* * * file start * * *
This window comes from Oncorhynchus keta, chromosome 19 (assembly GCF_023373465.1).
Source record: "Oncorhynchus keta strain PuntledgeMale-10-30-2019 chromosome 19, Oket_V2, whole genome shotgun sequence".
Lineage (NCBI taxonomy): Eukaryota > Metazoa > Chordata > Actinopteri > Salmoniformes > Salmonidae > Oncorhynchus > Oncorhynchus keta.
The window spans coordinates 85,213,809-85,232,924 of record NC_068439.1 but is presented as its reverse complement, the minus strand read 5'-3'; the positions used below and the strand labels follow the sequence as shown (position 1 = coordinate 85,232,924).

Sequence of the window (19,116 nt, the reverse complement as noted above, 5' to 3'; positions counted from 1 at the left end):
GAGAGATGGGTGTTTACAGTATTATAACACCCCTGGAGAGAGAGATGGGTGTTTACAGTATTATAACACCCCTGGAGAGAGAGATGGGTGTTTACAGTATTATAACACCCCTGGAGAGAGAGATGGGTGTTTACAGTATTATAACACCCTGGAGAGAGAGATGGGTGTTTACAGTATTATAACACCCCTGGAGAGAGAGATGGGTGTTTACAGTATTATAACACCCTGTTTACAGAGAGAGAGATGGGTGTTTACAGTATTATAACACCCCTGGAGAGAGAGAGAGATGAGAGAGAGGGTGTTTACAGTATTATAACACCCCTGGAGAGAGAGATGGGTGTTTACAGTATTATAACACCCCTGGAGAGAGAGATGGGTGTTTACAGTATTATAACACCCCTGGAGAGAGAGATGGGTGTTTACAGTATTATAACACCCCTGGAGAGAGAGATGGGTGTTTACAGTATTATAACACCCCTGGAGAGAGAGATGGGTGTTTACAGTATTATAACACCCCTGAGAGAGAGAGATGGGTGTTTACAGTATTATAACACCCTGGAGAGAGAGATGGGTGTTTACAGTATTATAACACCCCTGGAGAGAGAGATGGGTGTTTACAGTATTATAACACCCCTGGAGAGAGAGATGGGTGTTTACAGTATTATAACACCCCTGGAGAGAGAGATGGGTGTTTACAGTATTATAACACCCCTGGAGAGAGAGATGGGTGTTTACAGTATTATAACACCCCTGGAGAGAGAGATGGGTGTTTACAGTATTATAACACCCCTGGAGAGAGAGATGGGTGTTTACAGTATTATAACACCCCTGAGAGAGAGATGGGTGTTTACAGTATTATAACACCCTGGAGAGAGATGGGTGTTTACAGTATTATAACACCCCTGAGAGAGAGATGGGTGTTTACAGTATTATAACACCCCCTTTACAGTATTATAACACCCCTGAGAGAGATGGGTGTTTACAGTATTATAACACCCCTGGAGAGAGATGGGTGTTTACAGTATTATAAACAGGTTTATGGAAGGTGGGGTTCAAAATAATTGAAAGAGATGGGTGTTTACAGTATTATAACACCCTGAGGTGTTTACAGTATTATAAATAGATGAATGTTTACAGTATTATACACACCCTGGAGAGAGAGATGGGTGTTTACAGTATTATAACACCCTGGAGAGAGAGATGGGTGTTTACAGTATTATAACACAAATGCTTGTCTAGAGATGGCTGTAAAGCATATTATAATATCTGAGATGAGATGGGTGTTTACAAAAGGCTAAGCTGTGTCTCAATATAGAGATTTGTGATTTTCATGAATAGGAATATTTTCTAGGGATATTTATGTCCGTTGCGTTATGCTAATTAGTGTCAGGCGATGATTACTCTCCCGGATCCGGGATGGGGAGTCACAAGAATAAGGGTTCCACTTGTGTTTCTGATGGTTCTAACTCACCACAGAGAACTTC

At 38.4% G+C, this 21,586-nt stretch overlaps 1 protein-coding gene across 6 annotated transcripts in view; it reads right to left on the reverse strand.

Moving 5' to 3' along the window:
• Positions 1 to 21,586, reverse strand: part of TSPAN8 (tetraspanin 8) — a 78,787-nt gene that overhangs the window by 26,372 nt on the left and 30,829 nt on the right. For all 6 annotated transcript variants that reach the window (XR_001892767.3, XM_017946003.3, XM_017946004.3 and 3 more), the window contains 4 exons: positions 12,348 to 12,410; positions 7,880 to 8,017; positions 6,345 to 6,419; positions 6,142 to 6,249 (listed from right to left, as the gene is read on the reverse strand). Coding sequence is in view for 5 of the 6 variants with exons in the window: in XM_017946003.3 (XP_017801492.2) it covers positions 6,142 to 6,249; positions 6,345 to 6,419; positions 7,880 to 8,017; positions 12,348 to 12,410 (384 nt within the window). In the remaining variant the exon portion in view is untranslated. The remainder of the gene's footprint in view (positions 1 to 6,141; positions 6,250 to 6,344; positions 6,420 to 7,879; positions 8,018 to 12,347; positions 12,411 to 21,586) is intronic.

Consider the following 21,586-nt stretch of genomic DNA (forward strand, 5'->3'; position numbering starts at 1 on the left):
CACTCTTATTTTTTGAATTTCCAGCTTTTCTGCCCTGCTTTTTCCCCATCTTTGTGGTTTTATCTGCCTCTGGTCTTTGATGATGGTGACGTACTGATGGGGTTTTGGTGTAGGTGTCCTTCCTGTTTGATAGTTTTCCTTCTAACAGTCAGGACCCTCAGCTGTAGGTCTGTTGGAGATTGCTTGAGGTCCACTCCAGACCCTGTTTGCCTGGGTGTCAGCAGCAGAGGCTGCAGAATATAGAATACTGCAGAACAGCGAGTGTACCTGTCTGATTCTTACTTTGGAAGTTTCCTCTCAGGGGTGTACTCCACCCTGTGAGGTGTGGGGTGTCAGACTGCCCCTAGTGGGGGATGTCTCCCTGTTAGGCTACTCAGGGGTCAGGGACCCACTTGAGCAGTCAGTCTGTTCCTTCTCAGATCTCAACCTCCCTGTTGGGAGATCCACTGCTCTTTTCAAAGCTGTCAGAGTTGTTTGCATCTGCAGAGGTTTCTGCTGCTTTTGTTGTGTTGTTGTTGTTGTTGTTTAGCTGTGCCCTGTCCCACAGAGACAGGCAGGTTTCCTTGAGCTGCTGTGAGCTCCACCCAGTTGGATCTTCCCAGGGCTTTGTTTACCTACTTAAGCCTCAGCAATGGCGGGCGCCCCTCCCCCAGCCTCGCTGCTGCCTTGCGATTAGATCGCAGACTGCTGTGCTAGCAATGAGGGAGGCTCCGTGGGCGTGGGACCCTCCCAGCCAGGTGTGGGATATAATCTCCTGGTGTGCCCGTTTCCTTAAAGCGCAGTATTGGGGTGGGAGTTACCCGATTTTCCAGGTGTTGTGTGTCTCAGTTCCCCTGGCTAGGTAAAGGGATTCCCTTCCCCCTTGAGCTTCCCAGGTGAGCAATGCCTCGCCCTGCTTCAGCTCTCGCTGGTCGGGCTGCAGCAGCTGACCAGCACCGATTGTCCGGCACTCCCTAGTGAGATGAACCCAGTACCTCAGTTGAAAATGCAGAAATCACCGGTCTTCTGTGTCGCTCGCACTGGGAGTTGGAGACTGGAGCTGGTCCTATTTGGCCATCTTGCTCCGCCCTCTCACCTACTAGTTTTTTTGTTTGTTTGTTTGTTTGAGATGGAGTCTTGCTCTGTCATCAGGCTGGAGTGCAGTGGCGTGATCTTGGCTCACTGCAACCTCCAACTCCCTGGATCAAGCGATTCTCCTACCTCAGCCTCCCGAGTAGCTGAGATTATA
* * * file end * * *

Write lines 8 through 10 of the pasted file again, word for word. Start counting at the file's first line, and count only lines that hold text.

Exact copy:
Moving 5' to 3' along the window:
• Positions 1 to 21,586, reverse strand: part of TSPAN8 (tetraspanin 8) — a 78,787-nt gene that overhangs the window by 26,372 nt on the left and 30,829 nt on the right. For all 6 annotated transcript variants that reach the window (XR_001892767.3, XM_017946003.3, XM_017946004.3 and 3 more), the window contains 4 exons: positions 12,348 to 12,410; positions 7,880 to 8,017; positions 6,345 to 6,419; positions 6,142 to 6,249 (listed from right to left, as the gene is read on the reverse strand). Coding sequence is in view for 5 of the 6 variants with exons in the window: in XM_017946003.3 (XP_017801492.2) it covers positions 6,142 to 6,249; positions 6,345 to 6,419; positions 7,880 to 8,017; positions 12,348 to 12,410 (384 nt within the window). In the remaining variant the exon portion in view is untranslated. The remainder of the gene's footprint in view (positions 1 to 6,141; positions 6,250 to 6,344; positions 6,420 to 7,879; positions 8,018 to 12,347; positions 12,411 to 21,586) is intronic.

Consider the following 21,586-nt stretch of genomic DNA (forward strand, 5'->3'; position numbering starts at 1 on the left):